Hurricane Newton weakened to a tropical storm as it made its second landfall in Mexico early Wednesday, but forecasters warned it would dump dangerous amounts of rain on the U.S. later in the day.
The storm faded after unleashing 90-mph winds and heavy rains on the tourist resorts of Los Cabos on Tuesday.
By 8 a.m. ET, Mexico’s government had discontinued all coastal watches and warnings for the storm, which was located about 55 miles northwest of Hermosillo, Mexico, and about 180 miles south-southwest of Tucson, Arizona.
Newton’s maximum sustained winds were 60 mph, the National Hurricane Center said in its 8 a.m. advisory. It was moving north at 18 mph.
On Tuesday, Newton smashed windows, felled trees and sparked widespread power outages. Tourists huddled in hotels and locals sheltered in their homes as the storm churned over the Baja California peninsula.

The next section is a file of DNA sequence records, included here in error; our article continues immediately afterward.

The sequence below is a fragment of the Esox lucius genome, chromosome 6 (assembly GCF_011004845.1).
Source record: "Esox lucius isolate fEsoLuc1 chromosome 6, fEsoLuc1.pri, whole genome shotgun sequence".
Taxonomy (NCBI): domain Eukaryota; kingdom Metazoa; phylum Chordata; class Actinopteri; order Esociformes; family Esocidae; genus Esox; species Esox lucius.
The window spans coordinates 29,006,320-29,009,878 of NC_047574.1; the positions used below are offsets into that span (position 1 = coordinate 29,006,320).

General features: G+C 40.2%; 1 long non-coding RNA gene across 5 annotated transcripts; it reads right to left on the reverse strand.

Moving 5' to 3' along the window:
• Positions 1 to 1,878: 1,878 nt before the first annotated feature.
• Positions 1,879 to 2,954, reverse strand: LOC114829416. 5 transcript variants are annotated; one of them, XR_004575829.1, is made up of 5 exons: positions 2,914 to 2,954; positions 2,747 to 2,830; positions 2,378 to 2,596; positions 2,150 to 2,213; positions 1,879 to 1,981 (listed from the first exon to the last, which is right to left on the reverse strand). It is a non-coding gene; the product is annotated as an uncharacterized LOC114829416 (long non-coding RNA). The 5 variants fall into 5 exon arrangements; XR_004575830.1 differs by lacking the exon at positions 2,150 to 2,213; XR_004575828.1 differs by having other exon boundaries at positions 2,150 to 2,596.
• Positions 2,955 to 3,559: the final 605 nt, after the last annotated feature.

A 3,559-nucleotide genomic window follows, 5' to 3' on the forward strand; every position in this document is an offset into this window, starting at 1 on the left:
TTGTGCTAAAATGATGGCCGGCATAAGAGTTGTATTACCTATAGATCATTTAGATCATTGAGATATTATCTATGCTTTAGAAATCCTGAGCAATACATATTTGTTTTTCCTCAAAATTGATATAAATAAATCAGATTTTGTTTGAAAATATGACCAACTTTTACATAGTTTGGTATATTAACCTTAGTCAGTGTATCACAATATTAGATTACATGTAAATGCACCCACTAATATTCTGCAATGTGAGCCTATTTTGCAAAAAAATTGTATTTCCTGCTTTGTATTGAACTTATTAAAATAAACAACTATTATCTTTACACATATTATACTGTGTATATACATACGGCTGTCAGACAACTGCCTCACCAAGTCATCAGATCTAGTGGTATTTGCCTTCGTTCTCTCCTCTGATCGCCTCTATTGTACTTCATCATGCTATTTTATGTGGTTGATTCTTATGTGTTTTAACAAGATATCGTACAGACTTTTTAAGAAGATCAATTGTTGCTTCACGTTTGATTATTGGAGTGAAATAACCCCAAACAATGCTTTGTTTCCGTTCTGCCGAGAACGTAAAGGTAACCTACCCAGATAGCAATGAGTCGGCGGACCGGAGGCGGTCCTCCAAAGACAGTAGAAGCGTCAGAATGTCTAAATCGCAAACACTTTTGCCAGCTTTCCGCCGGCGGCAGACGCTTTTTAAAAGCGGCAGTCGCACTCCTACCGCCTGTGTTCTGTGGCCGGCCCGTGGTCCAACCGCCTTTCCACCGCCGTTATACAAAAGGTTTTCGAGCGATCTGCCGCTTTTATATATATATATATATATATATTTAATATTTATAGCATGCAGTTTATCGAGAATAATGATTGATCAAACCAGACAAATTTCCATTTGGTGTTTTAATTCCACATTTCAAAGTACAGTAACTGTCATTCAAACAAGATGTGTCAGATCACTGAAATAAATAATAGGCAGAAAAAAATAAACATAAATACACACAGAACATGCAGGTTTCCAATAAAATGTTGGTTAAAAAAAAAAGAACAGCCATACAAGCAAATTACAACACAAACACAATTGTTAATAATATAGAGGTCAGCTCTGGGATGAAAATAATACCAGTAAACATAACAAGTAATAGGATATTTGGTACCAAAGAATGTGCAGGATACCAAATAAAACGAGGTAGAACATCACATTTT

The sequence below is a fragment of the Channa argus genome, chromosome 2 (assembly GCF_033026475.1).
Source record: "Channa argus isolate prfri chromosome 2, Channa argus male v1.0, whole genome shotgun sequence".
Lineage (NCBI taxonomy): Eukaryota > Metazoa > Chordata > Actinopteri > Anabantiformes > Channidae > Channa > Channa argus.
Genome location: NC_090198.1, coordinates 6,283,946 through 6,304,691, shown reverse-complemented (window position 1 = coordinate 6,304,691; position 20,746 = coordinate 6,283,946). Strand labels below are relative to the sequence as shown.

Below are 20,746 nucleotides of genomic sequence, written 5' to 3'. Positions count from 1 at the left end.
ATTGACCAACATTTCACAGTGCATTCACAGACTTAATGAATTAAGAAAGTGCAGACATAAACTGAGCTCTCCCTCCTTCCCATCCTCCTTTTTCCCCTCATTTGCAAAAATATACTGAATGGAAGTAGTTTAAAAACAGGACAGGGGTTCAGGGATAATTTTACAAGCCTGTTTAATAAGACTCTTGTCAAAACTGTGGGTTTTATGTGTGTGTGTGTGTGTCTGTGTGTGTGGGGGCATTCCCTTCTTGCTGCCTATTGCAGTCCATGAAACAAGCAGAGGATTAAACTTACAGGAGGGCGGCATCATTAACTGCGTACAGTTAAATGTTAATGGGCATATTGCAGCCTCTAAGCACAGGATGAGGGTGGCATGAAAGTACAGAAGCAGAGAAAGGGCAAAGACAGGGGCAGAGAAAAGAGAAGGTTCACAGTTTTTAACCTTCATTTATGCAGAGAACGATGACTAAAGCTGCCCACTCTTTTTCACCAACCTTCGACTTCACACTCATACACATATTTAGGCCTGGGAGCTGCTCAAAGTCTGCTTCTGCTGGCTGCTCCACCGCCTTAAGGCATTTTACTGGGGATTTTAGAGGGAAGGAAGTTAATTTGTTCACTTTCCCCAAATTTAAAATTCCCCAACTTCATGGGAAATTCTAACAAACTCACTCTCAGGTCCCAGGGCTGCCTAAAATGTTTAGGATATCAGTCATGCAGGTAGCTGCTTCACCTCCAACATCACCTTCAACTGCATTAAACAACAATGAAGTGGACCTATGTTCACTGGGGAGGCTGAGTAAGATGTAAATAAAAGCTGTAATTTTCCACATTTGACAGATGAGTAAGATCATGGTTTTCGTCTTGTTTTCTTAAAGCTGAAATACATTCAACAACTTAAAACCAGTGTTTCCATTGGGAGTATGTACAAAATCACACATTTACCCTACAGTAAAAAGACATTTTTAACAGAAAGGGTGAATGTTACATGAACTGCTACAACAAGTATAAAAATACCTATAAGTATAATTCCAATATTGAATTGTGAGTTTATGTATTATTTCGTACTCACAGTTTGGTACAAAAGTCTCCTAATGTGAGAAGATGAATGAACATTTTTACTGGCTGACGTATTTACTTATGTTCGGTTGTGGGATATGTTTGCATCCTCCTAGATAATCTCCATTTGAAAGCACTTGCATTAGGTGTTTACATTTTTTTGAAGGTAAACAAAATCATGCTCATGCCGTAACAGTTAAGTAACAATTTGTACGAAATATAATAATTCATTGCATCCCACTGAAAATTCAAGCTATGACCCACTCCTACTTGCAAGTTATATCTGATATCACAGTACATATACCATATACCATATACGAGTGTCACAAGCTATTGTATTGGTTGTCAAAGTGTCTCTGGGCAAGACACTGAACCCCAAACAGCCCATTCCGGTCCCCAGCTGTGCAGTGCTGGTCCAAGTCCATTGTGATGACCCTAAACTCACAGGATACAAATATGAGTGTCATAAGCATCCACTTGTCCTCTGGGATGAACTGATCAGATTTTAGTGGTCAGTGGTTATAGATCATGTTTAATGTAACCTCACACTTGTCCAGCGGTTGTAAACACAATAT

Two people died and three were missing after their shrimp boat capsized in rough seas generated by the hurricane in Mexico’s Gulf of California, according to The Associated Press.
Although it packed a punch, Newton did not bring the same level of destruction to Los Cabos as Hurricane Odile, which devastated parts of the luxury resort region in Sept. 2014.
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SOURCE: NBC News, Alexander Smith